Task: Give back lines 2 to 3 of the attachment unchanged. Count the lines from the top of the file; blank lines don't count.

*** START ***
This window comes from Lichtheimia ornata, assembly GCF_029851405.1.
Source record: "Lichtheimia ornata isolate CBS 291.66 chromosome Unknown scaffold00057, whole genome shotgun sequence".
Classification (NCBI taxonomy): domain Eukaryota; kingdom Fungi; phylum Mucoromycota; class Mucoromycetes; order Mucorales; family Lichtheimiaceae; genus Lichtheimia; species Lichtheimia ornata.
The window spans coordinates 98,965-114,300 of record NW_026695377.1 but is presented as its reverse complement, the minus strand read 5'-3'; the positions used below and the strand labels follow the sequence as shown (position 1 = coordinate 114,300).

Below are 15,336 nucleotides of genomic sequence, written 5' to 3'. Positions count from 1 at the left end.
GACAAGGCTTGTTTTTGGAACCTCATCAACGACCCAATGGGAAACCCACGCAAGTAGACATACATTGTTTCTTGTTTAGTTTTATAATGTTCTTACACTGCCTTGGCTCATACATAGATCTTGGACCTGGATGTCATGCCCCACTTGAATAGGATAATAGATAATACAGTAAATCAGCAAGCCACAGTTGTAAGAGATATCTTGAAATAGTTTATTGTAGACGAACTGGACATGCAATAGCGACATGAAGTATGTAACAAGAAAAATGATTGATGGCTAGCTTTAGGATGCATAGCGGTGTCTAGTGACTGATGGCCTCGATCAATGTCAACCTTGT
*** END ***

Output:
Source record: "Lichtheimia ornata isolate CBS 291.66 chromosome Unknown scaffold00057, whole genome shotgun sequence".
Classification (NCBI taxonomy): domain Eukaryota; kingdom Fungi; phylum Mucoromycota; class Mucoromycetes; order Mucorales; family Lichtheimiaceae; genus Lichtheimia; species Lichtheimia ornata.